I’m not an advocate of imposing a windfall profits tax on the oil companies - mostly because I think the money would be swallowed up and not provide any kind of relief to the suffering drivers paying the high gas prices. What I am an advocate of is not wasting the time and energy of our elected officials going through meaningless motions at Congressional hearings that are guaranteed to accomplish nothing. It’s not just a waste of their time and our money. It’s an insult to the voting public. If our Senators and Representatives are not prepared to do something about these fat cat gougers - at least make them mouth t their gobbledygook under oath - then they shouldn't insult us by holding these "hearings" in the first place.

Advice for Tony Blair

According to conventional punditry, Tony Blair has lost much of his clout because 49 members of his own party joined with opposition M.P.’s to defeat his legislative proposal to hold terrorist suspects for 90 days without charge. He had to settle for 28 days and some political observers are saying that this "stunning defeat" has reduced his influence to just about zero.

I have some advice for Tony that can turn the whole situation around in a heartbeat. If you get to a point where you’ve arrested someone for suspected terrorism, do what British legal authorities have been doing for centuries when they arrest someone. Charge them!!!

Maybe if you do it, you can pull a reverse lap dog maneuver and persuade your pal Dubya to come up with a limit on how long our terrorist suspects can be held without charge. So far, that "limit" seems to be forever. Maybe that’s why all those members of your own party voted against you. Maybe they looked at the cost of following the U.S. into Iraq - a move made over the objections of a majority of UK voters and which very likely was the reason for Labour’s substantial losses at the last election - and concluded that they didn’t want to follow Dubya’s lead and throw a long history of due process out the window in the name of "homeland security."

At least Tony didn’t try to emulate Cheney and ask Parliament to approve torturing suspects while they’re being held without charge. Maybe he figured they didn’t need that after one "terrorist suspect" was taken care of in a London underground station.

Wednesday, November 09, 2005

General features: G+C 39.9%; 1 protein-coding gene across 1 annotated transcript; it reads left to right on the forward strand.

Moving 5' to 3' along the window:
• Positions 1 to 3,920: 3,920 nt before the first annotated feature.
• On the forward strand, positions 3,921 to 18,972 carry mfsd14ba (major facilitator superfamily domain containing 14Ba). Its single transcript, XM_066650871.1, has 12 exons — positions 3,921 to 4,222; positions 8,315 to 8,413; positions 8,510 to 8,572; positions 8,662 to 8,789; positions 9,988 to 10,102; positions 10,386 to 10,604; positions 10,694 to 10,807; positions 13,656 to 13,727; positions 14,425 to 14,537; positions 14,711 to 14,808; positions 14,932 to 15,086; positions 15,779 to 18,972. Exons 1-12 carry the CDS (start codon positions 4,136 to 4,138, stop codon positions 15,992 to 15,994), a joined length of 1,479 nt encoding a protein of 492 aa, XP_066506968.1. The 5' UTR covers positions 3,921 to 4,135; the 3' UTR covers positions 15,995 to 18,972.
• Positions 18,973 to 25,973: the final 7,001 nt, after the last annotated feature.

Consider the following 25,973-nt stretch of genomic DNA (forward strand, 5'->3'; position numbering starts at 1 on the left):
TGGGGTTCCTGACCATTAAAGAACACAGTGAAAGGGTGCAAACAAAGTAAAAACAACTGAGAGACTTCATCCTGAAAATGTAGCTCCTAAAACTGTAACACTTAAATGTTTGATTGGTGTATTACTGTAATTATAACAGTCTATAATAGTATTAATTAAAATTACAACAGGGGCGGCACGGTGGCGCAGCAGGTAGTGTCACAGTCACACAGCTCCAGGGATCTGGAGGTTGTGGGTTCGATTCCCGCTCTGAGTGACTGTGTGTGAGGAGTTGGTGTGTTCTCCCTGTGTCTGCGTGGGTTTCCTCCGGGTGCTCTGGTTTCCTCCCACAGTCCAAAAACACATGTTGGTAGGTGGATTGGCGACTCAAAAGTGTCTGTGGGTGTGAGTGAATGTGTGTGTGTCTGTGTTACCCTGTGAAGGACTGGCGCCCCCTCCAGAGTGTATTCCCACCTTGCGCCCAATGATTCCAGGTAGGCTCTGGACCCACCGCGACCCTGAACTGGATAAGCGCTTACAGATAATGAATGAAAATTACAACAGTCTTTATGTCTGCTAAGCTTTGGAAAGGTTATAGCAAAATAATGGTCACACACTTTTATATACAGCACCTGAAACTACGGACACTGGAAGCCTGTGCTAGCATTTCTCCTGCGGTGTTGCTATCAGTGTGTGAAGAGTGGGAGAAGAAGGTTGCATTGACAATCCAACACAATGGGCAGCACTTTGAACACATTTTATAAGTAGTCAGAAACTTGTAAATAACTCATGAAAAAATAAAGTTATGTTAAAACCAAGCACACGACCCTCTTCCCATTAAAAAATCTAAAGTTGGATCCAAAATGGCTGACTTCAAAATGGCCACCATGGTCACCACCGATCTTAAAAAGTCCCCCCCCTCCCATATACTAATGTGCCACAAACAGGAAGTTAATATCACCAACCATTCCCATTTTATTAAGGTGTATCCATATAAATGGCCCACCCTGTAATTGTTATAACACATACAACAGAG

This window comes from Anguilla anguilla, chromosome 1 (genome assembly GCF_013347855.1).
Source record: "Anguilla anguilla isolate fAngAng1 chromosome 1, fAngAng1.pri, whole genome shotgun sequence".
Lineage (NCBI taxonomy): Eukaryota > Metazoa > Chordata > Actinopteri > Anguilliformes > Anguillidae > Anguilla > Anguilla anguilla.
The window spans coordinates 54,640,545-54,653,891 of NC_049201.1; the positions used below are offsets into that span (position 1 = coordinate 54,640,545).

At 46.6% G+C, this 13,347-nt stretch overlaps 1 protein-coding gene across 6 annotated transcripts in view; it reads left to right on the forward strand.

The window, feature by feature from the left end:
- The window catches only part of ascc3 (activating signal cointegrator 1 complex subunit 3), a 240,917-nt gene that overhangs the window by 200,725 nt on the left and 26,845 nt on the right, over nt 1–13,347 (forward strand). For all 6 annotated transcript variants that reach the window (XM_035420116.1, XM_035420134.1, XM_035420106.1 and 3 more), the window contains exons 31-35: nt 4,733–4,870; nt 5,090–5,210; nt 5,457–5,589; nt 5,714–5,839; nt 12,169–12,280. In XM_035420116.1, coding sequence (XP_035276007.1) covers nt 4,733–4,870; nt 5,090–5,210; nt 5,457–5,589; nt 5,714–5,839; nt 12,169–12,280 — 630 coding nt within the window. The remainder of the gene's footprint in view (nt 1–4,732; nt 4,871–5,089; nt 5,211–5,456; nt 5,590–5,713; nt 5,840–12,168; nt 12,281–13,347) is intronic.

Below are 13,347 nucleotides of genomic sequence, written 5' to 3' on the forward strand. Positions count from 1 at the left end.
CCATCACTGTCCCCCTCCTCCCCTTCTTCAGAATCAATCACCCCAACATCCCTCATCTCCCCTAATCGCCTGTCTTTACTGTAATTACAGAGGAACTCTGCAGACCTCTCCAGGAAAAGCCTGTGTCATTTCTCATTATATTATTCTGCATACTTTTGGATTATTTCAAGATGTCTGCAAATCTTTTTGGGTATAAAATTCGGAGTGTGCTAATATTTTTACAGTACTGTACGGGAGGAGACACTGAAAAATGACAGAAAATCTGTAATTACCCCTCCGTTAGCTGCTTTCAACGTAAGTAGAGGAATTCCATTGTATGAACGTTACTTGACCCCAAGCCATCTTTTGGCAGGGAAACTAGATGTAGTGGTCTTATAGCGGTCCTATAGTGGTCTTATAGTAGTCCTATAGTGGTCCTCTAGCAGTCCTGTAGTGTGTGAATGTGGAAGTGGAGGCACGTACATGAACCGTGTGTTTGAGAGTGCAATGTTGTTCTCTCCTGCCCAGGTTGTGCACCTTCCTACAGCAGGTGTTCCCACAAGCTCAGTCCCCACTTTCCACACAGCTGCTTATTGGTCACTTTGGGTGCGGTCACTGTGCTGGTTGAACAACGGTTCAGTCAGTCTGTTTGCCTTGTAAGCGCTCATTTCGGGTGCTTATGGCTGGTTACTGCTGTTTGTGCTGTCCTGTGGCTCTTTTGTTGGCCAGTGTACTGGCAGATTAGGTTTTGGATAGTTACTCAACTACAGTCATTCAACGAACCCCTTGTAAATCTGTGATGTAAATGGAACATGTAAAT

I am sick to death of reading outright lies and distortions by right wing newspaper columnists and listening to their broadcast counterparts spouting the same things to their adoring and close minded audiences.

There was a prime example in the Chicago Tribune the other day - a column by one Dennis Byrne, a locally based regular conservative Tribune columnist and titled "Wilson Also deserves some of the scrutiny." Wilson of course being Joseph Wilson, husband of outed undercover CIA agent Valerie Plame. It’s an article full of the administration’s talking points and in the style of the now well established knee-jerk reaction to any criticism of it’s actions or policies - don’t defend the criticisms - attack the critic!

One of things he said in the article was particularly annoying. It was that "The Senate report (http://www.intelligence.senate.gov/index.htm) confirms that his wife, the now famously uncloaked CIA officer Valerie Plame , called an intelligence meeting to suggest that ‘someone’ should go to Niger and oh, by the way, my husband would be a good someone." Emphasis added by me!!

What garbage.

I sent Mr.Byrne an e-mail:
You almost made it. Just a few words less and you would have qualified for graduation from the Rove School of Attack the Messenger with high honors. But you just had to put in 14 words about some silly alleged treasonous act. You don't see Tom DeLay bothering to pay homage to the rule of law mixed in with his attacks on Ronnie Earle. That's why he is where he is today!!

By the way, could you send me the secret password to find what you said about how Joe Wilson got sent to Niger at http://www.intelligence.senate.gov/index.htm I sure would appreciate it.
The "14 words" that I was referring to were just before his final paragraph and read" No one should get off the hook for exposing Plame as a CIA officer." Wasn’t that big of him?

I didn’t hear back from Mr. Byrne. I’ve written to him before and he didn’t respond. I guess I can’t blame him. How do you defend printing an outright distortion of facts? I was still irritated later in the day, so I sent the following e-mail to the Tribune. The opening line refers to idiots who constantly ask the Tribune to drop the "rantings" of Molly Ivins and they finally published a few letters from people who, like me, enjoy the heck out of her op-ed pieces.
I'm glad that you've seen fit to publish a few letters in support of Molly Ivins. It's interesting that those who complained about her columns never accused her of being untruthful - which may be because when Molly cites a fact, it can be checked and verified by anyone interested in doing so.

The same can't be said of some of your columnists with a different political slant. Take Dennis Byrne for example. On November 7, 2005, he wrote an "attack the messenger" article about Joseph Wilson in which he said that it was his wife, Valerie Plame who "called an intelligence meeting to suggest that someone should go to Niger to investigate - and oh, by the way, my husband would be a good someone." Byrne said that this revelation was confirmed by the Senate Intelligence Committee's Report on Pre-War Intelligence Estimates on Iraq and he provided the web site where readers could go to verify his assertion.

Well I went to the web site and found the report and the appropriate reference on page 40 which reads as follows: